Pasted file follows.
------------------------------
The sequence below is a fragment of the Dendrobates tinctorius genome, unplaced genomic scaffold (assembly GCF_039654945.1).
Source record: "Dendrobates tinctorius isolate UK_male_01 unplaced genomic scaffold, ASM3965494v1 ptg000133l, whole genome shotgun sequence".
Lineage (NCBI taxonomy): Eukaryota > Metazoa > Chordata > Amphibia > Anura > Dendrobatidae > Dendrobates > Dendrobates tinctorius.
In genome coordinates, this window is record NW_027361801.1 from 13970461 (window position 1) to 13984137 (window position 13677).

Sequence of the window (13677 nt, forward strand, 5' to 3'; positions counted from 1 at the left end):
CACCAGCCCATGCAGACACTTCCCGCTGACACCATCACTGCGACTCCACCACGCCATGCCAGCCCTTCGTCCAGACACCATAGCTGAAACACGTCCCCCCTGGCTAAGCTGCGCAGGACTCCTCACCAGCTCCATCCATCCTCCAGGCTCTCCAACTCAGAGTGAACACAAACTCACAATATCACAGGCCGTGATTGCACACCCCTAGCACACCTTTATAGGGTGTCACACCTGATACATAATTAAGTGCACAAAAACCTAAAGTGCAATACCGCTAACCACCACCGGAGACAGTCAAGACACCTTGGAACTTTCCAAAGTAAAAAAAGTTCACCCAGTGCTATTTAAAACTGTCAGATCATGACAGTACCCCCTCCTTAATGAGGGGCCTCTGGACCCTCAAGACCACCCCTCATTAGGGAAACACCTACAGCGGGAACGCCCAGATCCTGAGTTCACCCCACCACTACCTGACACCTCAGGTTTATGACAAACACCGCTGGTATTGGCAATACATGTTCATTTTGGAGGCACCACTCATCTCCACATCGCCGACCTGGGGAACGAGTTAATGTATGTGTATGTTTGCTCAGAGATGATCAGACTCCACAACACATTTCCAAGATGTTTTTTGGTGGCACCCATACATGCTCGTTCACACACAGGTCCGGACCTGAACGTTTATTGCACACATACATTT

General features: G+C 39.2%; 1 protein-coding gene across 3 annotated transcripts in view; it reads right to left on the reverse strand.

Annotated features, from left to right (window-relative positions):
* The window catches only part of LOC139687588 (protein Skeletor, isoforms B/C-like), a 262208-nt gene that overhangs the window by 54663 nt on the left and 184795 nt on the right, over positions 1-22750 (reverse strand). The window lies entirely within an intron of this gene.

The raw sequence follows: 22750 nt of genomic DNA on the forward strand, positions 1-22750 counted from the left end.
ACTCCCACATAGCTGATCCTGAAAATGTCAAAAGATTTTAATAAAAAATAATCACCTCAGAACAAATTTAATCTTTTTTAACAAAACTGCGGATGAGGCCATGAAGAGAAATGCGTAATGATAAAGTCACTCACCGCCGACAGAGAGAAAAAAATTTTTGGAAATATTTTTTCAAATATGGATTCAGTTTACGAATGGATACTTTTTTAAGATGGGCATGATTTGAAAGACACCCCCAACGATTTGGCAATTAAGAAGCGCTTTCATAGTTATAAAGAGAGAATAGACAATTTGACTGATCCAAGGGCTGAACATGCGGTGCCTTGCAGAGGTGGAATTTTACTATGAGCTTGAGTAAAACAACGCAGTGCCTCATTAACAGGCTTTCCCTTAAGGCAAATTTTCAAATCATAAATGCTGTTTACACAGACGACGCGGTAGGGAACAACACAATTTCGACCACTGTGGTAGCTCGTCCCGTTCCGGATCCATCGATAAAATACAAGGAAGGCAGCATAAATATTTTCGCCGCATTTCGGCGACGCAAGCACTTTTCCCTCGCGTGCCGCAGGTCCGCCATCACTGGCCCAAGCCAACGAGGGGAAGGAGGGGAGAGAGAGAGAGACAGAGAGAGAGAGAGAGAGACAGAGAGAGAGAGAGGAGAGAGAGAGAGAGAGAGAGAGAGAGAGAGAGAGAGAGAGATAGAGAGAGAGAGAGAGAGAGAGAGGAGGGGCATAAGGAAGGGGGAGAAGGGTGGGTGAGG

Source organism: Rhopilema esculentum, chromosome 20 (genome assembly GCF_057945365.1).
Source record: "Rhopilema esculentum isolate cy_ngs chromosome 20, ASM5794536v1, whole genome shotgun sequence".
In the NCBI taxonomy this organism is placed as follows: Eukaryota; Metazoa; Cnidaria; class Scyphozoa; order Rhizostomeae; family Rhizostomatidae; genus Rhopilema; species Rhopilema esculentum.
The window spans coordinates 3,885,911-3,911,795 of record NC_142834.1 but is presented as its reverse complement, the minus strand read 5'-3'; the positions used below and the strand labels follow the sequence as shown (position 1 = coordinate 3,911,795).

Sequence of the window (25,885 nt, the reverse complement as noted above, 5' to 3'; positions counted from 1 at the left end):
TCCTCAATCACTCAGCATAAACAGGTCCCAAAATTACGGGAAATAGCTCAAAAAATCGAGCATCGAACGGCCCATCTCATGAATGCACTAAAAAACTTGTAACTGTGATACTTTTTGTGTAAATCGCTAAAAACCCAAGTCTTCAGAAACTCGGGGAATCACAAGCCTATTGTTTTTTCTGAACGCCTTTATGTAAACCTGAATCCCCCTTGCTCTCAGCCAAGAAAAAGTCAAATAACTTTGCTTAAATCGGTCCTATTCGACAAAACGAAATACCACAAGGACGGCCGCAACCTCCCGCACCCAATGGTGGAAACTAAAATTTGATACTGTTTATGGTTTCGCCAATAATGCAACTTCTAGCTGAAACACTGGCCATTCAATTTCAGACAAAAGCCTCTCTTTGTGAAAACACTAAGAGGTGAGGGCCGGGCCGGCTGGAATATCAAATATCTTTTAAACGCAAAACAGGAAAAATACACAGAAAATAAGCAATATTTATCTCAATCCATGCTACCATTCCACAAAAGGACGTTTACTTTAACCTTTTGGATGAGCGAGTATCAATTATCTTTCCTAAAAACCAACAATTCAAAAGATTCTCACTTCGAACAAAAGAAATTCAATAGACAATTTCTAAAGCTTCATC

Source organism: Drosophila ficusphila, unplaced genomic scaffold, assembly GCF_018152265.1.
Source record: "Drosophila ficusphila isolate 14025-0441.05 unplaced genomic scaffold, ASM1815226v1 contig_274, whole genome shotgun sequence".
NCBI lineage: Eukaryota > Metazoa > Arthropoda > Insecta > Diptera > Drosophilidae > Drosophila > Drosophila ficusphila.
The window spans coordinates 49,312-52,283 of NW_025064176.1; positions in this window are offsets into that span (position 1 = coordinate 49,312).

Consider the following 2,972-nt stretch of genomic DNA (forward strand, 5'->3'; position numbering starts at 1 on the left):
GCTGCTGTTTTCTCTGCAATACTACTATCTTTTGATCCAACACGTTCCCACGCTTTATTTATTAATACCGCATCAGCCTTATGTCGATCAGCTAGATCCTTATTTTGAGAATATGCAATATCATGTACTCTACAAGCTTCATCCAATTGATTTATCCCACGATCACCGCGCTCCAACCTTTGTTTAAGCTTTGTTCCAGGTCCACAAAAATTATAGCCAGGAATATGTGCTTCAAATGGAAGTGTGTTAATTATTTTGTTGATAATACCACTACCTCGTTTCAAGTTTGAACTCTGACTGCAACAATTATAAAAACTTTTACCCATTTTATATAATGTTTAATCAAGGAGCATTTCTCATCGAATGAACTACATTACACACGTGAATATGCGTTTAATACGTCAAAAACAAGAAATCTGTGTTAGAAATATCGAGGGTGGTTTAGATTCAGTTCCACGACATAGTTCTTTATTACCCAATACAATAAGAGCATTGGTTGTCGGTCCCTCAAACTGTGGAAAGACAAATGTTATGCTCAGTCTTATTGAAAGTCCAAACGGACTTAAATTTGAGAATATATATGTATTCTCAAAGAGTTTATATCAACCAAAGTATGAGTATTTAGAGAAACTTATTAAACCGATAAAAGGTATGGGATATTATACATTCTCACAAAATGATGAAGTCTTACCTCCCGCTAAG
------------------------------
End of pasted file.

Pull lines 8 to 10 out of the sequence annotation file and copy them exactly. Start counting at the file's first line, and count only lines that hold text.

Annotated features, from left to right (window-relative positions):
* The window catches only part of LOC139687588 (protein Skeletor, isoforms B/C-like), a 262208-nt gene that overhangs the window by 54663 nt on the left and 184795 nt on the right, over positions 1-22750 (reverse strand). The window lies entirely within an intron of this gene.

The raw sequence follows: 22750 nt of genomic DNA on the forward strand, positions 1-22750 counted from the left end.